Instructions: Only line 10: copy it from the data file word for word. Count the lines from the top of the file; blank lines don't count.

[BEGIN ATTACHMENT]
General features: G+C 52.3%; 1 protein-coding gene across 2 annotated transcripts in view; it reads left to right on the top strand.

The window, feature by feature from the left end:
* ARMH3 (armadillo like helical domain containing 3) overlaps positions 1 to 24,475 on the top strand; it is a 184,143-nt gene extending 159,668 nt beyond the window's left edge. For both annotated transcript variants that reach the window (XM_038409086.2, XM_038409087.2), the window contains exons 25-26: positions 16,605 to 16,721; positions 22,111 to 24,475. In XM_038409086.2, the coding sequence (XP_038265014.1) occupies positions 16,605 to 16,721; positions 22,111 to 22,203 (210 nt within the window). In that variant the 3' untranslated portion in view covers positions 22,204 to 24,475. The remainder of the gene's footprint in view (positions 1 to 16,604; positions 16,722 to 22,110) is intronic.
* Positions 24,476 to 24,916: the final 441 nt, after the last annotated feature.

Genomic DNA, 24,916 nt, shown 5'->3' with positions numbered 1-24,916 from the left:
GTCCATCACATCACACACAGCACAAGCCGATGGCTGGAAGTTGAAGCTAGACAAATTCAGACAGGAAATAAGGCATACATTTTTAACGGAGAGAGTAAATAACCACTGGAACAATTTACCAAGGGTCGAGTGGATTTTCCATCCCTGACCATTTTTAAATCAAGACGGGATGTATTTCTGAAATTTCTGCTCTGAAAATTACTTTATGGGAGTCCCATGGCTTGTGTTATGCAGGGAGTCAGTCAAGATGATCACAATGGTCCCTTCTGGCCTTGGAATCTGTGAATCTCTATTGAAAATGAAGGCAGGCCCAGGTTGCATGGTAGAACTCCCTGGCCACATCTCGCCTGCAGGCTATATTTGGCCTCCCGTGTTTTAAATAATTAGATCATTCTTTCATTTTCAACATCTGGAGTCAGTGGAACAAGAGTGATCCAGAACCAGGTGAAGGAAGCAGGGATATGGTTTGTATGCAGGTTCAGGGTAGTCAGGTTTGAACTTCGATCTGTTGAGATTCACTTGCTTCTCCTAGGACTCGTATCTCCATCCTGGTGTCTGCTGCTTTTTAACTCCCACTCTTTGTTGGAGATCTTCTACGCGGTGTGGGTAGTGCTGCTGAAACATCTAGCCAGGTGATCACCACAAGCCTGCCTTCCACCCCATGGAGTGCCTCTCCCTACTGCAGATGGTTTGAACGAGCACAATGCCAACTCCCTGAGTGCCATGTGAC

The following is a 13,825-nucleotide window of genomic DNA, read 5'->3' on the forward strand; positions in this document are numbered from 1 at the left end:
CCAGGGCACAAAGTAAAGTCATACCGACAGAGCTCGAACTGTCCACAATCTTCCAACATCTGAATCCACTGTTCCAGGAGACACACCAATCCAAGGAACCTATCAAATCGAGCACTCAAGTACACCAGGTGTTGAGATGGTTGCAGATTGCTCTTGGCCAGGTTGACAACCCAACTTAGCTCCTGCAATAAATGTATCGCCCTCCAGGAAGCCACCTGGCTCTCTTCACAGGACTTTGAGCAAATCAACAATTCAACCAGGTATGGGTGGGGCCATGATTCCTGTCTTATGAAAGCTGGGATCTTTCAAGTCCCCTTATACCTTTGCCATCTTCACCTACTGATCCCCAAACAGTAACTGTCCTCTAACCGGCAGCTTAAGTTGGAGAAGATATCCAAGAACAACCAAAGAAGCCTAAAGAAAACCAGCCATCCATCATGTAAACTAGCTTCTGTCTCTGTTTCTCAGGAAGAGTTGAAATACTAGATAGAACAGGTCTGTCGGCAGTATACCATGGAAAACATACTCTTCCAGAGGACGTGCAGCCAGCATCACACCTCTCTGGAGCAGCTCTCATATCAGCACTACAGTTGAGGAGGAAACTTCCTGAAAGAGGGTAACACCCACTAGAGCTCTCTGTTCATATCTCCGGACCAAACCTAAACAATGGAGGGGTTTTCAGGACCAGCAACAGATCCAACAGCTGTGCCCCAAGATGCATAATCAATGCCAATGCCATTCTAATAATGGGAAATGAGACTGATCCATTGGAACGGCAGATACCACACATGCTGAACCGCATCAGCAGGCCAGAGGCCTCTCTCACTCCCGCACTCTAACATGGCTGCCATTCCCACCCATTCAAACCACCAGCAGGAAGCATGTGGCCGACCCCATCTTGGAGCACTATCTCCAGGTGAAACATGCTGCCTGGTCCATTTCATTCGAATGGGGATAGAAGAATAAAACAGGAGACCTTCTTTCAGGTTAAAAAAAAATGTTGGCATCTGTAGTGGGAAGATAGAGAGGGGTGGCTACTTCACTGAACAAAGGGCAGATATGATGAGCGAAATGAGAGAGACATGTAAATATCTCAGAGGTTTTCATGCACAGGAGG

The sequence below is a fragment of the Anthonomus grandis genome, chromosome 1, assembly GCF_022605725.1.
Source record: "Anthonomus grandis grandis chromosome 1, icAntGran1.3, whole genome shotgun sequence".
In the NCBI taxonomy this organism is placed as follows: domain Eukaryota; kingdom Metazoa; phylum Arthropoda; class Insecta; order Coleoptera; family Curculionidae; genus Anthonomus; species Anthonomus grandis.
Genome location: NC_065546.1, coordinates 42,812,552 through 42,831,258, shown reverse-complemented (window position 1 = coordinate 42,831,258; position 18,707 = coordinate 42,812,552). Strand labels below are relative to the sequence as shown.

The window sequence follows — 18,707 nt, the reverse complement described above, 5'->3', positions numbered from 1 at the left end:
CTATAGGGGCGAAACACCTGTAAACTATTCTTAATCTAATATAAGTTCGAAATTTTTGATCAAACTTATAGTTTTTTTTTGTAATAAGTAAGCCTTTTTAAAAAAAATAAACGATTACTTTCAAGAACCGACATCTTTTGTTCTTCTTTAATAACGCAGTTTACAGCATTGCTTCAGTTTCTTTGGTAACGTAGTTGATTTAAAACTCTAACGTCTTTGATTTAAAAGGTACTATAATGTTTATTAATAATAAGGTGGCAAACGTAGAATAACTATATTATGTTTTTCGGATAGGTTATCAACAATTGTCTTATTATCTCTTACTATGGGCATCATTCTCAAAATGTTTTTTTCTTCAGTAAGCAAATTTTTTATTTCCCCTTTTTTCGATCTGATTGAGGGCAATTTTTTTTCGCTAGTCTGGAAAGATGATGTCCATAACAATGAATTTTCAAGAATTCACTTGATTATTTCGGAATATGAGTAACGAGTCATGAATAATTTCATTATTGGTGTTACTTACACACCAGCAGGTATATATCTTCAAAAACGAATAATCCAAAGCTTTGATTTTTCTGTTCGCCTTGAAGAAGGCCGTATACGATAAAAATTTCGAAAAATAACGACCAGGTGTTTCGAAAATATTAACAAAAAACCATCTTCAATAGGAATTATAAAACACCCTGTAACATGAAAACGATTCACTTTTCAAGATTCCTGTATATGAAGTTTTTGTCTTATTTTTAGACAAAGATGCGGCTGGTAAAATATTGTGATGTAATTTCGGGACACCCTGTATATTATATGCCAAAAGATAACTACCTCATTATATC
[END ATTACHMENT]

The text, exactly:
Source record: "Anthonomus grandis grandis chromosome 1, icAntGran1.3, whole genome shotgun sequence".